The saga of obtaining a live Christmas tree in 2015 is related in Broke’n’English. Though we did eventually succeed after a fashion,the cost, stress and paucity of the end result decided us, reluctantly, in favour of an artificial tree last year, which was removed again from its cardboard coffin, spruced up (sorry!) and hung with a selection of baubles from our vast collection. But we did deck the veranda, if not the halls, with real fir branches from one of the two remaining fir trees in our garden (our former Project Manager, having initially planted us a sweet-smelling patch of fir trees, decided for reasons best known to himself to fell the lot shortly before we moved here, but two survived).

‘Tis the season…

… or is it? Christmas was a Christian appropriation of midwinter solstice festivities and has clear seasonal implications in the north. Even in (most of) Australia and New Zealand it marks midsummer. In Sri Lanka it doesn’t mark anything seasonal except, vaguely, the end of the north east monsoon and the start of the dry season that lasts through to some time in April. Usually. But climate change has made all that into a lottery as well.

Not having seasons, other than wet and dry, explains a lot of cultural differences between tropical Asia and, say, Europe. If you have a winter where nothing grows you need to plan in order to stay alive, and planning ability eventually becomes genetically selected, I would imagine. In the wet tropics there is always wild food to be had and there is no great need for planning in order to survive. There is still the need to plan for other things – building roads, developing businesses and so forth – but Sri Lankans along with other tropical Asian people tend to be less good at that than us Europeans. Or so I think.

Happy New Year!

English as she is broke

This is the post excerpt.

Ruwan, one of the tuk-tuk drivers we regularly use, whose spoken English is very good (for a tuk-tuk driver) proudly showed us the other day a book he was studying. “Now I am learning written English” he announced and pointed at a list of alleged English colloquial words and phrases including such handy gems as “Gadzooks!” and “Capital idea, Sir!” Our one-time Project Manager when we lived full time in the UK had a superb grasp of English grammar and spelling – at least as good as mine and I’m a bit of a stickler – but his vocabulary was firmly locked in the colonial era. “The ladies are yet resting after their strenuous visit to Sigiriya Rock” he once told us when we asked on the phone after some guests who were staying at Jungle Tide, our guest house near Kandy. We imagined them loosening their stays and being gently fanned by a punkah-wallah. Sinhalese English – or Singlish – is partly based on a grammar and vocabulary that was already fading in post-war England.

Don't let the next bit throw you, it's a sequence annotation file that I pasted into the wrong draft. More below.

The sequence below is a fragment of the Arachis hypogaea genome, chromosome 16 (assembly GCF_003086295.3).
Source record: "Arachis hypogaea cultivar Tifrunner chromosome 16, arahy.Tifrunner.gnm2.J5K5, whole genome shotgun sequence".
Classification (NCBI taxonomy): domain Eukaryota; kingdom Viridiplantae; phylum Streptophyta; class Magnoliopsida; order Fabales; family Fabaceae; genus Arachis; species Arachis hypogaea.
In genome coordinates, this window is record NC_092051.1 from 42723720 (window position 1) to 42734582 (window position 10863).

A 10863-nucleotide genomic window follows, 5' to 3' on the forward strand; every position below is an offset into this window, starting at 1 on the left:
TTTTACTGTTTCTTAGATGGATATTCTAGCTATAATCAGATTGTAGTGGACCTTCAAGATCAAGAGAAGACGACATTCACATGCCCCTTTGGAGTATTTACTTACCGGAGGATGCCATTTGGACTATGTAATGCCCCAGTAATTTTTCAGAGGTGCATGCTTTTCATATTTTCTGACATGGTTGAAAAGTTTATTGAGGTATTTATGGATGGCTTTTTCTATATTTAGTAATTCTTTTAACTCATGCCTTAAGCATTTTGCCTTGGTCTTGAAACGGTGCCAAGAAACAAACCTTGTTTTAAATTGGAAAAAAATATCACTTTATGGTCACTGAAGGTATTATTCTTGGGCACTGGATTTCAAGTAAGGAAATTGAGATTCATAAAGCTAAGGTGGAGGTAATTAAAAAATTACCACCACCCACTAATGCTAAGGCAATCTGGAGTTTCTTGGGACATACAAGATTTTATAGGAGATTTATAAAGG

But another ingredient of the alphabet soup that passes for English out here is Americanisms. It took us ages to learn to call mobile phones cellphones and we had a minor epiphany at the end of a frustrating month-long search for clothes pegs to hear they are called ‘clothes pins‘. Armed with this knowledge we were able to acquire some. A third component is a Sinhalese form of grammar which, at least in its spoken form, dispenses with little irritants such as tenses, prepositions and pronouns. Finally, Sri Lankans rarely use politenesses such as “excuse me”, or “please”. Pleasure and gratitude, or their opposites, are conveyed by facial expressions and body language. Which is fine except when using the phone, which is one reason I hate making and receiving phone calls.

Arguably, language is even more important in Sri Lanka than in most other parts of the world. Only here has a twenty seven year bloody civil war been fought over what boils down to a dispute over the dominance of a language native to nowhere else in the world as opposed to a language spoken by a minority in Sri Lanka and the population of a bit of southern India. “Why don’t they just agree to compromise and speak English?” complains Sally, my wife. “Then they might have some decent job prospects as well as not slaughtering one another.” Which is true and would be the solution in a rationally organised world but English is the language of the colonial oppressor and hated equally by militants on both sides. Language is heavily freighted and squashes common sense in its path.